The lavish lives of the UAE’s western expats was compared today against their counterparts in Singapore and Hong Kong.
The Standard Life Western Expat Wealth Study founds that 97 per cent of the those polled in the UAE were willing to spend some of their disposable income on luxurious lifestyle choices against only 47 per cent in Hong Kong and 51 per cent in Singapore.
However, in contrast to many recent surveys, the research found that 94 per cent were putting some money away for the purpose of saving and investment but just under a third (31 per cent) had sought out independent financial advice.
“Saving and spending behaviour can be varied with locations and demographics, but it is clear that most become expatriates due to financial factors,” says Chris Divito, the chief executive at Standard Life International (DIFC Branch).
“Most western expats move to high earning, tax friendly cities with the intention to save and secure their financial future. To avoid any pitfalls, it is always advisable to take professional financial advice for long term savings, investments and retirement planning.”
This lack of professional financial counselling is thought to be behind the glaring statistic that only 9 per cent of expats considered equity markets as a preferred investment vehicle against 71 per cent in Hong Kong and 43 per cent in Singapore.
“This suggests an over riding cautiousness when you tie in the respondents were generally younger, 80 per cent were under 45, and they all intend to stay here for over five years so with that extended investment horizon one would think they were able to be more speculative with their investment decisions” said Mr Divito.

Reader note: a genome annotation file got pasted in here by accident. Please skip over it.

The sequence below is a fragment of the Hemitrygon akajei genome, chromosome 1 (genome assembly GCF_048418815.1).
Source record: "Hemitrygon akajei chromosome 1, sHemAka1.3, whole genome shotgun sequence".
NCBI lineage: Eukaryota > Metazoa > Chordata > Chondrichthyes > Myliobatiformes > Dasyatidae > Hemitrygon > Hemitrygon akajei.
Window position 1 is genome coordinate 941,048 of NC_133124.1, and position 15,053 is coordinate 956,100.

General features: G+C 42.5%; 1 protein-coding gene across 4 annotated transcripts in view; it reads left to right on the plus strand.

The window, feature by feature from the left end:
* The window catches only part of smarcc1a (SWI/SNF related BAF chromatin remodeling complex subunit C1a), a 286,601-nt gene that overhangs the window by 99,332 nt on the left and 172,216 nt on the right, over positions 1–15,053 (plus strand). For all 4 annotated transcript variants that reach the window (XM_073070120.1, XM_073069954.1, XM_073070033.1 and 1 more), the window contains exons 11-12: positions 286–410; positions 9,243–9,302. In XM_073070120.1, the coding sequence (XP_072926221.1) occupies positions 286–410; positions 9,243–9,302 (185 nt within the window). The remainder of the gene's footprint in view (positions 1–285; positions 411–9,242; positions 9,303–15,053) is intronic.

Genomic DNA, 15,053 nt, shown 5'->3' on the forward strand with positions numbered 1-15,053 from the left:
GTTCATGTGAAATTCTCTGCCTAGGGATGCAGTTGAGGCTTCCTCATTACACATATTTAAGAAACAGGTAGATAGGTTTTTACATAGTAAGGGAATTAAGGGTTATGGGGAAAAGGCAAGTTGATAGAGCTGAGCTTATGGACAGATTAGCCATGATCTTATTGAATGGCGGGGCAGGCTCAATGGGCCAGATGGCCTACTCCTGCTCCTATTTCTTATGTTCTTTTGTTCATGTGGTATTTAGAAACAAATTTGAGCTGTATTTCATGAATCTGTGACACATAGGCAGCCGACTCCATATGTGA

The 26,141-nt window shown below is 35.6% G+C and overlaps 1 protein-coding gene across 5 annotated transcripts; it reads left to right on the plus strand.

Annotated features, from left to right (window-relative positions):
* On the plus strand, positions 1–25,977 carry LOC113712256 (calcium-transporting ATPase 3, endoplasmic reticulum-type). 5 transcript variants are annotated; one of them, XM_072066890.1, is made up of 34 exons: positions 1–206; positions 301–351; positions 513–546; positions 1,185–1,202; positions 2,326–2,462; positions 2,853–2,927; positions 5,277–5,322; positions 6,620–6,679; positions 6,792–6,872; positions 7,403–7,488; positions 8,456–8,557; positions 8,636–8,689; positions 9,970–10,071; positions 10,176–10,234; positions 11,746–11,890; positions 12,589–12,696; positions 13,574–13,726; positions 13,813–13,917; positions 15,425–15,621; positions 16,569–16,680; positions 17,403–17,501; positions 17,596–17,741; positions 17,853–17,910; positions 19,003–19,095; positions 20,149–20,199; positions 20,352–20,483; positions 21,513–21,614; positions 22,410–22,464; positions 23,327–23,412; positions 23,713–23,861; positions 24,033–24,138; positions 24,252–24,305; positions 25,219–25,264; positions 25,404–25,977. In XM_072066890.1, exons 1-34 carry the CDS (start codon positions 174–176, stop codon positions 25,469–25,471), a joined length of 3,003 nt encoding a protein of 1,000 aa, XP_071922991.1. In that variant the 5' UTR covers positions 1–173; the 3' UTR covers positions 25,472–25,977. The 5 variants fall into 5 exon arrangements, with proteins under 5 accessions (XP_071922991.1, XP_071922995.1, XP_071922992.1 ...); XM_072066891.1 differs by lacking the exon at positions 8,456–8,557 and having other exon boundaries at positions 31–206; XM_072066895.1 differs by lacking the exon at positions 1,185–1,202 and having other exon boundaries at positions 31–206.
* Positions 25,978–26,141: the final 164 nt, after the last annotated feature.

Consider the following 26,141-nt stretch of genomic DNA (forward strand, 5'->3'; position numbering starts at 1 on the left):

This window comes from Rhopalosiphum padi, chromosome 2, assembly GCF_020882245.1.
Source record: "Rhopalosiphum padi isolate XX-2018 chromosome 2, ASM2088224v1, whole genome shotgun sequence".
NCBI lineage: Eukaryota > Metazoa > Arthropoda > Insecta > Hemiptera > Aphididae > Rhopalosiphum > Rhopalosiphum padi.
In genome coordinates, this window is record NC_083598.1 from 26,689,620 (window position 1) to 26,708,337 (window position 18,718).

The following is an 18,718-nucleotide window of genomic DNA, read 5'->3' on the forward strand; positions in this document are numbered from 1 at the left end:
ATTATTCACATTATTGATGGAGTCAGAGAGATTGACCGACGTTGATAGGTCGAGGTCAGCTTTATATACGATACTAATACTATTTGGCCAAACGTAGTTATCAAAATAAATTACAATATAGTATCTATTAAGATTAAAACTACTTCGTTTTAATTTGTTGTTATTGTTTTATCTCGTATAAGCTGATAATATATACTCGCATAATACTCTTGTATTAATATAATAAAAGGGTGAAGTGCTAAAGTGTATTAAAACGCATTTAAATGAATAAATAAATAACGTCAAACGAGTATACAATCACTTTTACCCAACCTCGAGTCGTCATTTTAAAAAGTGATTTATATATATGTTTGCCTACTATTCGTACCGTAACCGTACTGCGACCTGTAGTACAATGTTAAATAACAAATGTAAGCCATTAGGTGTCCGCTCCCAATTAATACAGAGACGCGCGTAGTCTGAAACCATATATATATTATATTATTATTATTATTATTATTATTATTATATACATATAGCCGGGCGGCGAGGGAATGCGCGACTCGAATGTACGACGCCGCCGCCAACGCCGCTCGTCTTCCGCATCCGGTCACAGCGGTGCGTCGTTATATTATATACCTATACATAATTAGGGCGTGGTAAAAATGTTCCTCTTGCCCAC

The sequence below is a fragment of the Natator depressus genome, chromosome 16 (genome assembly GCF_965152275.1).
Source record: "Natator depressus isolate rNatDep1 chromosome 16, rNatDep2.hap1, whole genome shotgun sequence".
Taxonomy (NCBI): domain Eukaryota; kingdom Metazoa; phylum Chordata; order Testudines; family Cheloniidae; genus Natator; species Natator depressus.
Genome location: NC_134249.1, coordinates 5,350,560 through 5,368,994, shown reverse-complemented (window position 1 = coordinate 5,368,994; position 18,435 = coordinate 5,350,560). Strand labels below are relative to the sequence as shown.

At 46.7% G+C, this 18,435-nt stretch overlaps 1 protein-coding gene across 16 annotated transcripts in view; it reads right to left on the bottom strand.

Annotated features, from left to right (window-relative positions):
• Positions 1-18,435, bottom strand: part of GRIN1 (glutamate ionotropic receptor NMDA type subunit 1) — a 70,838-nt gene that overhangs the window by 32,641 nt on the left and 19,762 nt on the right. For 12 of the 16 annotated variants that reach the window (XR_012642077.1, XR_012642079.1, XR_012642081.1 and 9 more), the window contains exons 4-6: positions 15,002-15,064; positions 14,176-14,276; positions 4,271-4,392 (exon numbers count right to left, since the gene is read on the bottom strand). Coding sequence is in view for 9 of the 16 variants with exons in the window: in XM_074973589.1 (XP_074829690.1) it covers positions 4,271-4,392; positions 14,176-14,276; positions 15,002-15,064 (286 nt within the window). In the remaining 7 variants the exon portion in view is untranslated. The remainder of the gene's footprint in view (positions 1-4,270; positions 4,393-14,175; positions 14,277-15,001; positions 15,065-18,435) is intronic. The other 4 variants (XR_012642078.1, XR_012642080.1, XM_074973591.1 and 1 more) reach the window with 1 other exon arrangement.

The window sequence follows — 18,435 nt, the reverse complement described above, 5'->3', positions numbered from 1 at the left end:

“The longer your investment horizon the greater propensity you should have to invest in equities because equities will give you a better return, based on historic returns, over longer periods of time than other asset classes.”
Regardless of the willingness to splash the cash and an aversion to equity markets the UAE expat savers generally believe they are in a good place regarding retirement with 76 per cent believing they will have a sufficient retirement income against 84 per cent in Hong Kong and 47 per cent in Singapore.
“The western expat population have a misplaced confidence in their ability to support their income when they do come to retire and that again may tally with the lack of independent financial advice,” Mr Divito said.
“If you take the UAEs propensity not to take longer term investment decisions, such as equity markets, that would suggest a reckless conservatism as they are not making decisions in terms of an investment profile which will provide them with that confidence to secure themselves in the future.”